Earth may host as many as 8.7 million different lifeforms, according to a new estimate considered to be one of the most accurate yet.
Though some critics of the PloS Biology report have said that the model didn't include bacteria and other prokaryotes — organisms whose cells lack a nucleus and other fancy circuitry — it did, in fact, account for bacteria. However, the number of bacteria the researchers predict is astonishingly low: just 10,000. Such a small number doesn't make a significant difference to the overall number of predicted species (8.7 million), but the authors did tackle even those tiny, but sometimes abundant lifeforms. It's also important to remember that this new model for predicting the number of species on our planet is indeed just that — a model. It's a new way to tackle the question, but it's by no means 100 percent infallible.
It's now quite common for scientists to uncover a new species by examining the DNA of a specimen that may have been sitting on a shelf for decades. Of course, exciting discoveries in the field still happen as well, but even those identifications can happen far more quickly now, thanks to the advent of cheaper DNA fingerprinting technology.
I was surprised by ...
the proportionally low number of species (2.15 million) this model predicts live in the planet's oceans, which comprise the vast majority of the Earth's habitable space. We've sent 12 people to walk on the moon, and yet nobody has ever walked on the deepest ocean floor. In a largely unexplored place like the ocean, I would expect a greater number of species.
Scientists have been trying for 250 years to arrive at a true count of the creatures around us. It's a quest with a long and noble tradition. And yet finding the answer to that most fundamental question — who or what else is out there — is not seen as a priority for research funds or as a career choice or . We are killing off animals and plants faster than ever. But we spend far more money trying to find life on Mars than we do on our own planet.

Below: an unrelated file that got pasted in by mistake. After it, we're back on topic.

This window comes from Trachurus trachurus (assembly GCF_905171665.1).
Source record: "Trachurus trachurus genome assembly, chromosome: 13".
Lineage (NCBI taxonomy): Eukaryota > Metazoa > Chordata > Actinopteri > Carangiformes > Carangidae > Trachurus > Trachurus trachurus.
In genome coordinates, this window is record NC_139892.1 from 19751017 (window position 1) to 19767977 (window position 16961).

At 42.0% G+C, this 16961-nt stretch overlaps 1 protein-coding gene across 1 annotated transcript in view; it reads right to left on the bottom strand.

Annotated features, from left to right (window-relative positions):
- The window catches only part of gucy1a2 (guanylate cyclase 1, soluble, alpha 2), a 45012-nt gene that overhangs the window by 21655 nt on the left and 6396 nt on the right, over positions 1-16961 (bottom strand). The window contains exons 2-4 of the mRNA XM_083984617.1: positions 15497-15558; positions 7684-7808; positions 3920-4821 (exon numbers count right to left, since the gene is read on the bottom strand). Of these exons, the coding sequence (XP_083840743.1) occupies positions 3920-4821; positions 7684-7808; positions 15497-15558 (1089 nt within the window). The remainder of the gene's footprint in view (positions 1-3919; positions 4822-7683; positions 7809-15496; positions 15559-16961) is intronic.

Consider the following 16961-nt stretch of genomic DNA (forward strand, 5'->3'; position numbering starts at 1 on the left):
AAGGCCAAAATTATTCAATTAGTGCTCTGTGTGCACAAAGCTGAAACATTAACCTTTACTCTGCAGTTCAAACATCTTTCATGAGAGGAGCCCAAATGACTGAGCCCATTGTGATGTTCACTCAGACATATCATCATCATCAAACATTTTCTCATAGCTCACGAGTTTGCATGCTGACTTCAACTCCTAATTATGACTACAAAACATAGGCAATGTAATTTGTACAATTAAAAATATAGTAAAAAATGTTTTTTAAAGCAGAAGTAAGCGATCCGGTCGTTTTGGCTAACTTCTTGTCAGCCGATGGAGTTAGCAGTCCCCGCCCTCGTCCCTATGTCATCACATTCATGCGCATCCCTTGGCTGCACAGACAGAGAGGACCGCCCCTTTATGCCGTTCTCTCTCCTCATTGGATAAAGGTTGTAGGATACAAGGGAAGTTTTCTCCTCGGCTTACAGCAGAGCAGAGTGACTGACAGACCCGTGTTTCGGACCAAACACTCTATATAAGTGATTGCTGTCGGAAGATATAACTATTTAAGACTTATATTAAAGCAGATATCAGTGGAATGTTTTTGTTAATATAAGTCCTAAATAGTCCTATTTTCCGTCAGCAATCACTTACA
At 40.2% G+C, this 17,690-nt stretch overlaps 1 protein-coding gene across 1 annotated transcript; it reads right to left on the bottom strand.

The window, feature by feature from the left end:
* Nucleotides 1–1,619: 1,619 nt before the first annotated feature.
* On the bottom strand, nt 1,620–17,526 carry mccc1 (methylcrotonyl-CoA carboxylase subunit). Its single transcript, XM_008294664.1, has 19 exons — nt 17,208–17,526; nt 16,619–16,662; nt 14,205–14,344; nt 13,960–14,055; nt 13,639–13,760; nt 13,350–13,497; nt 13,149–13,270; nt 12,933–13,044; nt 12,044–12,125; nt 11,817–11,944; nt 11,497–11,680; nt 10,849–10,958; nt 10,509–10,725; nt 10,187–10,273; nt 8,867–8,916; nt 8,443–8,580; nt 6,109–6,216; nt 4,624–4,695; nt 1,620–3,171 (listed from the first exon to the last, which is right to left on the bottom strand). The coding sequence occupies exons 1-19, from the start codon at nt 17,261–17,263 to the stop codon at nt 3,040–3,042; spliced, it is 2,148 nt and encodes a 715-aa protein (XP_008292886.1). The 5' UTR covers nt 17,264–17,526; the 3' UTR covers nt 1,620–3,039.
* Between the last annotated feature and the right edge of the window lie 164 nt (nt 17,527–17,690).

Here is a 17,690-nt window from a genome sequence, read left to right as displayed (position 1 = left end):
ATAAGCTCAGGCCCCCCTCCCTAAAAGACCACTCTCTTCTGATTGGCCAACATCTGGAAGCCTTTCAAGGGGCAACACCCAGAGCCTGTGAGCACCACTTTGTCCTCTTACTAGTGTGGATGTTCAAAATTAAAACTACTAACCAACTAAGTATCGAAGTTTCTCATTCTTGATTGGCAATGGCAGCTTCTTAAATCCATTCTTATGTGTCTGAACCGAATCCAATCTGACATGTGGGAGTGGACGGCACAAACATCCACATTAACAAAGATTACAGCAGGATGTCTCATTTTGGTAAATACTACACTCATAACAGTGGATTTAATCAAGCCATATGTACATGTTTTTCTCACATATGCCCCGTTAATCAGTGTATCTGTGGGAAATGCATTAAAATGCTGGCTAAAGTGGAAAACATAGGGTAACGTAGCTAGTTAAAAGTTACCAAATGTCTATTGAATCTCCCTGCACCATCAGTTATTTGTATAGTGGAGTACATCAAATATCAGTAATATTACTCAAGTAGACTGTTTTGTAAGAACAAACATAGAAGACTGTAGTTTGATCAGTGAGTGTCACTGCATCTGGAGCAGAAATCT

Not done yet:
More than 8.7 million sounds like a lot, but it's a significant undercount. The researchers did not even try to count microbes, of which there can be thousands of different types in a single clod of earth.
Pay attention to ...
the take-down. Taxonomers (scientists who classify species) are a small, close-knit group yet are deeply divided about how to do an audit of life on the planet. Expect critiques of this recent report from scientists who believe, strongly, that the best way to get to an accurate count is through observation.
One researcher made the point that this study helps explain how humans see the world and how we classify species. It's also interesting to note that the way in which we classify species is a wholly human concept and may not be the way the world actually is. When people say microbes were short-changed, it's important to keep in mind that the researchers were trying to identify major species -- not every single species that exists on Earth. The estimates came from mathematical calculations based on patterns that exist within the existing classification system.
I was surprised ...
when an entomologist pointed out that insects and their relatives make up 85 percent of species. Granted, that doesn't include microbes, but even so, I didn't realize insects would make up that large a portion of the world's species.
I'll be watching ...
the response among the taxonomical community. What do those experts see in this estimate? An ongoing theme in this area is that we don't have enough taxonomists, that it has become a less sexy field. So what does it mean if fewer people are classifying species?